Multi-million-pound funding boost for medical device innovation in Scotland

Published: 11 December 2023

Researchers from the James Watt School of Engineering have welcomed news that a medical device consortium supported by the University of Glasgow has secured significant new funding.

Researchers from the James Watt School of Engineering have welcomed news that a medical device consortium supported by the University of Glasgow has secured significant new funding.
The Medical Device Manufacturing Centre (MDMC) has been awarded £3.35 million of additional funding from Scottish Enterprise to continue its work developing novel medical device innovation and improve the industry’s sustainability.
The new funding was confirmed on Thursday 7th December by the Scottish Government’s Cabinet Secretary for Wellbeing Economy, Fair Work and Energy, Neil Gray, who was given a tour of the facility.

Dr Tamer Cosgun, a Technical Specialist with MDMC, explains an element of the work of particular interest to Neil Gray, Wellbeing Economy Secretary

The money will help to address current challenges facing organisations like the NHS, exploring the inclusion and development of degradable or reusable polymers.
Designed to have reduced environmental impact, use of these polymers could help to make medical device manufacturing more sustainable. More work will also be done on the real-time evaluation of the carbon footprint of manufacturing processes and the safer removal of greenhouse gases in the NHS.
Additionally, further support will be given to earlier-stage entrepreneurs in healthcare who are part of Scottish Enterprise’s High Growth Spinout Programme, a significant and positive step towards closer integration of innovation in the health and care sectors.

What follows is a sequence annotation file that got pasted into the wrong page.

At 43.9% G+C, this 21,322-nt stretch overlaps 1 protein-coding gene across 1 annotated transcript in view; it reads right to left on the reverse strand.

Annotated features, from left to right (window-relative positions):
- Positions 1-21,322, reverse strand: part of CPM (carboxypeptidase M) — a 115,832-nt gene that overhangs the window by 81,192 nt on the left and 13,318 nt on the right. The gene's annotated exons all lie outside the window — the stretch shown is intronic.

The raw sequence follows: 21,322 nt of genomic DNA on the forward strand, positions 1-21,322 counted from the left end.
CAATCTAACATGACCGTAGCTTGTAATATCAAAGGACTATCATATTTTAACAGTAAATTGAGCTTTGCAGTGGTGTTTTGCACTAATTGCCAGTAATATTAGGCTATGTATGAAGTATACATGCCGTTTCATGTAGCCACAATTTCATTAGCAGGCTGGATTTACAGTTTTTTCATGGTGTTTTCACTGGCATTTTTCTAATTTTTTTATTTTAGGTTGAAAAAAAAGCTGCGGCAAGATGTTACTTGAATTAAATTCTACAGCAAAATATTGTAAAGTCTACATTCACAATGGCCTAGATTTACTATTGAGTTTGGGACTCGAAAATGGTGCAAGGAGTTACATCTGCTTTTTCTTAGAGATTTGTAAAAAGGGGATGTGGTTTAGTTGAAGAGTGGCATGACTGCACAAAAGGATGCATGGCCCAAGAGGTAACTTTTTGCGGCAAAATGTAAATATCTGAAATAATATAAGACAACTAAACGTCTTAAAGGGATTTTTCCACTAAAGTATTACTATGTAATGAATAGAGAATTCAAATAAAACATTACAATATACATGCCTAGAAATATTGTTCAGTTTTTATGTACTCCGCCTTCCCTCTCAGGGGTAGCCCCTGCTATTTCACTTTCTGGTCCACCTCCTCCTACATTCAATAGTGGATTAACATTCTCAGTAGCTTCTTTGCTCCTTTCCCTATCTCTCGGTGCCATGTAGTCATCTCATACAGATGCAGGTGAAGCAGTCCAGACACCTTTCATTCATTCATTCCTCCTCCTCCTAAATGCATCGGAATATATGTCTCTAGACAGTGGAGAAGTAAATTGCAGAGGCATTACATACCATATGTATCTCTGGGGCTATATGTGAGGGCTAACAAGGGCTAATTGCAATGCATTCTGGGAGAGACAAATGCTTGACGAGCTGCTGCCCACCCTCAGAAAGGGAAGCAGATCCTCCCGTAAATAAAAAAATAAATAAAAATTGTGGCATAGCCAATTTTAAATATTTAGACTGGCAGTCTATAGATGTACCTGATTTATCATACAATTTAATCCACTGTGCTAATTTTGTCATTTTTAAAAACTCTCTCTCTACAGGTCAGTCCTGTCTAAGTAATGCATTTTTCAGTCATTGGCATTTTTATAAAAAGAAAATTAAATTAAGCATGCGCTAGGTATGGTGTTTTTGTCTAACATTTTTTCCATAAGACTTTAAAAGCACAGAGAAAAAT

The MDMC is a consortium of institutions including Heriot-Watt University, where it is headquartered, the University of Edinburgh, the University of Glasgow, and Robert Gordon University.
It was also announced that the MDMC has a new partner in the University of Dundee, which has an impressive legacy in precision machining of metal-based devices. There is a considerable suite of state-of-the art commercial manufacturing equipment at what was formerly IMSaT (The Institute for Medical Science and Technology) in Dundee that will be reconditioned to cover the field of key-hole surgery for brain, limb and heart applications, implantable devices, and endoscopic devices.
The University of Glasgow’s contribution to the MDMC includes providing SMEs with access to a range of cutting-edge equipment and facilities established by the Materials and Manufacturing Research Group and the College of Science & Engineering Analytical suite.
The facilities available also include equipment at ANALOGUE, a new suite for nanoelectronics characterisation, assembly, and additive packaging funded by a £2.6m grant from the Engineering and Physical Sciences Research Council (EPSRC).
Professor Sandy Cochran of the James Watt School of Engineering has led the University of Glasgow’s role in the consortium since its inception and is part of the MDMC executive group.
He said: “I’m delighted that Scottish Enterprise have offered further support for the Medical Device Manufacturing Centre to continue the consortium’s valuable work in supporting SMEs to develop new products to bring to the marketplace.